Mark

JRouche
11-14-2014, 01:35 AM
How do you think I feel? I keep stumbling whenever I answer the phone. Unfortunately the test and measurement business is the "cash cow" that keeps building businesses that end up spinning us off. And we never get to keep the name. Fortunately our long-time customers still remember us as the old HP.

Hahaha.. I get it. I still see it all as HP, even though its a diff name. I have some nice stuff from HP, labeled Agilent. Really nice test equipment. I still think HP when I use it. JR

Leadfootin
11-14-2014, 07:46 AM
The old HP test equipment is considered collectors items. They are collected on the service benches of so many experienced techs!

Rigol has indeed made a very good scope in the 1054Z a real bargain not considering hacking. Four channel scopes were out of most shops price range up to a few years ago. The ability to show extra channels can make trouble shooting so much easier at times.

J Tiers
11-14-2014, 08:20 AM
HP never made a really decent 'scope..... Tek always did. Now, neither one apparently makes much in the way of 'scopes, they mostly pay the chinese to do it for them.

That said, I like the Tek THS 730 and 720. Don't have one, do want one. The best feature is the isolated inputs, good to at least 1200 or so volts.

Does this Rigol item have isolated inputs?

Forestgnome
11-14-2014, 02:58 PM
HP never made a really decent 'scope..... Tek always did. Now, neither one apparently makes much in the way of 'scopes, they mostly pay the chinese to do it for them.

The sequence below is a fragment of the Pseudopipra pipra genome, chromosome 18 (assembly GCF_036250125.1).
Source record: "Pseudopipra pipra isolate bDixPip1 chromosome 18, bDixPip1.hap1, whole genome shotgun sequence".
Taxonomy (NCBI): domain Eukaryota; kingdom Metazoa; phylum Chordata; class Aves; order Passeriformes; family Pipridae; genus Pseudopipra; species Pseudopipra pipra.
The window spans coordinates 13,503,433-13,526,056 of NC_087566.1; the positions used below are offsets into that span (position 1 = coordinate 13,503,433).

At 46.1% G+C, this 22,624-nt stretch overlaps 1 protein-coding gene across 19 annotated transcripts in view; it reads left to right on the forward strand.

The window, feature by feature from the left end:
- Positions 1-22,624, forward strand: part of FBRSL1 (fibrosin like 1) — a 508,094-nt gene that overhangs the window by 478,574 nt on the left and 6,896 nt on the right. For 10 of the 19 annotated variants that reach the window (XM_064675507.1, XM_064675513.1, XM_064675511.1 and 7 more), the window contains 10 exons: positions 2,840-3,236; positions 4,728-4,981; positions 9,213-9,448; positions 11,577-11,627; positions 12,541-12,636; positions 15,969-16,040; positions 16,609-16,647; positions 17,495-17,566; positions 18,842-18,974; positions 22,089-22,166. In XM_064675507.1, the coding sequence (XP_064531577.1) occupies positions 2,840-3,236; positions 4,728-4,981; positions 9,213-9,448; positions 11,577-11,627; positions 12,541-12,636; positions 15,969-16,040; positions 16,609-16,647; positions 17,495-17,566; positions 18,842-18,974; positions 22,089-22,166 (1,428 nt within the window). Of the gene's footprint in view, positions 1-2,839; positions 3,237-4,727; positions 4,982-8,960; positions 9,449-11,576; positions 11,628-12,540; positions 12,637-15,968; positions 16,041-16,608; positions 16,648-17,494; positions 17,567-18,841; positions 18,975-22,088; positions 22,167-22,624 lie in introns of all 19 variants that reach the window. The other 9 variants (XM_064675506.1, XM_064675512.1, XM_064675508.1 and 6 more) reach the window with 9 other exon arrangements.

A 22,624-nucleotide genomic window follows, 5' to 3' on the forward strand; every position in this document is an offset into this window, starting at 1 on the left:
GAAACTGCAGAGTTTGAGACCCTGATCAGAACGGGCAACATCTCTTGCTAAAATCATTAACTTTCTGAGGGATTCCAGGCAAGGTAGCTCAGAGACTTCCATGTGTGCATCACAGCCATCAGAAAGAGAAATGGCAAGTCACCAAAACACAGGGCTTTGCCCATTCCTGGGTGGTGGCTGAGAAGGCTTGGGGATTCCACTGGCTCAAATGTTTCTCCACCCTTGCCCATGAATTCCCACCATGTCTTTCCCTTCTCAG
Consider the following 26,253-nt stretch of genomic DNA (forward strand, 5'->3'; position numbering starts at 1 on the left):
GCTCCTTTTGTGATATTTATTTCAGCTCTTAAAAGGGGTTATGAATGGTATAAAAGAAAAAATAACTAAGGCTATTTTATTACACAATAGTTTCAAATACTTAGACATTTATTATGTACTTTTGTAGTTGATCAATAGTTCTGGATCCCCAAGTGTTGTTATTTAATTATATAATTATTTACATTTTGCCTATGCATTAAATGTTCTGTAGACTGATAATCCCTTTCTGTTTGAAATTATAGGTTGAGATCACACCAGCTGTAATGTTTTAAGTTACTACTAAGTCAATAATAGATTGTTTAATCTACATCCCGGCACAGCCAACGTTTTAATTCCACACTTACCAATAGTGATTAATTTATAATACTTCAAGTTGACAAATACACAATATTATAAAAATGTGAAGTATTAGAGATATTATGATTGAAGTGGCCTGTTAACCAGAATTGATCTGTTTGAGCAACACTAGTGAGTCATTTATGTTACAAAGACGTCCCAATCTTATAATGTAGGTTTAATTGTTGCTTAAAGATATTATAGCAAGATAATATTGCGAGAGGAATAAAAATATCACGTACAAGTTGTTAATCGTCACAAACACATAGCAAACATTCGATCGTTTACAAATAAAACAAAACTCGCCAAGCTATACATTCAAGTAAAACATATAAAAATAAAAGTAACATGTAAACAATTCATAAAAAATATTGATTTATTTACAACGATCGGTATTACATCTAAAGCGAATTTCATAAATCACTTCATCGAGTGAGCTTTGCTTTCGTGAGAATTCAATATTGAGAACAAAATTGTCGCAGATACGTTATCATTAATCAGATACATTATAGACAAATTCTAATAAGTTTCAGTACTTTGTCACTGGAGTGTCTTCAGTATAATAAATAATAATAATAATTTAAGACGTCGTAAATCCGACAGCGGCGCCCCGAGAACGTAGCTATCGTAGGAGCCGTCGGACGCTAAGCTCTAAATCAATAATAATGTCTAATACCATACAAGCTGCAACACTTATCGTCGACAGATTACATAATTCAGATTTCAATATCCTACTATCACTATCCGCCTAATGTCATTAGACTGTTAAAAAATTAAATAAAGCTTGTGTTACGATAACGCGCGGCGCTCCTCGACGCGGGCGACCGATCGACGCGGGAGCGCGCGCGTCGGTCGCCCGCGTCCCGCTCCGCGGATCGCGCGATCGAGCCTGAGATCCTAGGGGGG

That said, I like the Tek THS 730 and 720. Don't have one, do want one. The best feature is the isolated inputs, good to at least 1200 or so volts.

Does this Rigol item have isolated inputs?

You're saying we don't make a decent scope, or you can't afford to buy the best?

http://www.keysight.com/en/pc-2094872/infiniium-90000-q-series-oscilloscopes?nid=-33202.0&cc=US&lc=eng

JRouche
11-14-2014, 03:05 PM
You're saying we don't make a decent scope, or you can't afford to buy the best?

LOL!!! How much is that beast... Look impressive from the specs. JR

http://i1183.photobucket.com/albums/x461/_GLE_/HSM/beast_zpscfbd3fa4.jpeg (http://s1183.photobucket.com/user/_GLE_/media/HSM/beast_zpscfbd3fa4.jpeg.html)

JRouche
11-14-2014, 03:17 PM
I dont have an HP scope, mine is an old Tek. Works for me. I do have some cool old HP stuff. Again, VERY OLD, but good enough for my enjoyment. JR

HP 8640b sig gen.
HP 6626a DC power supply. VERY COOL.
HP 5345a counter.

Forestgnome
11-14-2014, 03:21 PM
LOL!!! How much is that beast... Look impressive from the specs. JR

http://i1183.photobucket.com/albums/x461/_GLE_/HSM/beast_zpscfbd3fa4.jpeg (http://s1183.photobucket.com/user/_GLE_/media/HSM/beast_zpscfbd3fa4.jpeg.html)

I'd say about the price of a good-sized house. I seem to remember hearing that fully-optioned it would be around $400k. Here's the scope that's supposed to be on my bench this next year: http://www.keysight.com/en/pd-1632320-pn-MSO9104A/oscilloscope-1-ghz-4-analog-plus-16-digital-channels?cc=US&lc=eng

We really sell quite a large range of scopes. Being all digital, sample rate and memory depth costs $$$. Not like the analog days. The scope I'm replacing is an old 1980B. It's amazing how much you have to spend on a digital scope to get the appearance of the resolution of an analog scope. I look at swept detected RF signals a lot, and I like to see very fine details that indicate parasitic oscillations, so I need the resolution. That's why I've kept my analog scope so long.

The Doctor